The Centauri Device

M. John Harrison
The Centauri Device Cover

The Centauri Device

Sable Aradia

Read for the Hard-Core Sci-Fi Challenge, the Space Opera Challenge, the SF Masterworks Challenge, and the Science Fiction Masterworks Book Club here on Goodreads.

This crazy book reads like a combination of Philip K. Dick, Alfred Bester, and Douglas Adams. Part madcap comedy of the absurd, part noir, and part epic space opera, this book has you laughing at the protagonist in one scene, crying for him the next.

John Truck is a space trucker who's always been down on his luck. He has a checkered past that led him into some political entanglements in the past between two groups he cares nothing about who are warring for control of Earth and the galaxy (and neither of them, thank you gods, are American clones; one is a group of Capitalist Israelis and the other is a group of Socialist Muslims.) A mysterious device is discovered by a very odd, and almost certainly crazy, monk's order on the planet Centauri, whose people were destroyed in a great genocide by us humans, and only someone with sufficient Centauri DNA can operate the thing. Truck just happens to be the last half-Centauri in the universe.

A chase and a bloody competition begins to capture John Truck and force him to use the device for their side. The two warring factions want him to use it to defeat the other, while the religious sect wants to meet God in person (which is what they think the device is going to do). I can't even begin to wrap my head around all the twists and turns. It's somewhere between The Hitchhiker's Guide to the Galaxy and Dr. Strangelove; weird, trippy in places, disturbing, and often hilarious.

The ending is perhaps not unexpected, but oddly satisfying. And there's a very clear political statement that Harrison was making that I think is still relevant today.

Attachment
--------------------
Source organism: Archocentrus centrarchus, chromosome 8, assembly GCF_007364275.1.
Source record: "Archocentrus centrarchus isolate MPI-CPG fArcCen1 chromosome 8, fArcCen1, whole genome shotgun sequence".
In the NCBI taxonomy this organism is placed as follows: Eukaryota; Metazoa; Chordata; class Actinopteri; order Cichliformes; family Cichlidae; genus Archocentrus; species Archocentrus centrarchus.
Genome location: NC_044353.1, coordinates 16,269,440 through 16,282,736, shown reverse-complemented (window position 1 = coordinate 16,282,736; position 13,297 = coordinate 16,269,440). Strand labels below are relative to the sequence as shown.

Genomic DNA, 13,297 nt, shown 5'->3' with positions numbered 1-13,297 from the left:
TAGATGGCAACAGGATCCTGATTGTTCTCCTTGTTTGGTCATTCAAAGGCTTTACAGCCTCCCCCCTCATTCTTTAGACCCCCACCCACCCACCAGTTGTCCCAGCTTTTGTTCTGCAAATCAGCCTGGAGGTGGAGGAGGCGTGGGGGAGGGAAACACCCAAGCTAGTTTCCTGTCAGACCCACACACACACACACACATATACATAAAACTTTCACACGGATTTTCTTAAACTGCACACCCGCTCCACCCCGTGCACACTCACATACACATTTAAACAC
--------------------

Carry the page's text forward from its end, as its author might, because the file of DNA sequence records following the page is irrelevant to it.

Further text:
The more I read 1970s science fiction, the more I like it. Aside from the blatant and pervasive sexism that is consistent (this one less than most; two of the main antagonists are women and they're scary, but they're a bit of a stereotype; then again, everyone in this book is a caricature, designed to illustrate a type of person as a whole rather than a specific character) 70s sci-fi is highly imaginative, and almost always seems to deliver the most creative worlds that most modern sci-fi writers wouldn't dare to attempt; and if they did, knowing the industry, they would be sneered at. I wish we could rediscover that creative worldbuilding without rediscovering the problematic elements.

This looks so much like The Hitchhiker's Guide to the Galaxyto me in some places that I find myself wondering if it was an influence of Adams' (it was written four years earlier.)

Anyway, great book, lots to love, and I'm glad it was on this list! Maybe not for everybody; I think you have to have a particular sense of humour, and a particular appreciation of the subtle work of the writer, to enjoy it; but I sure did!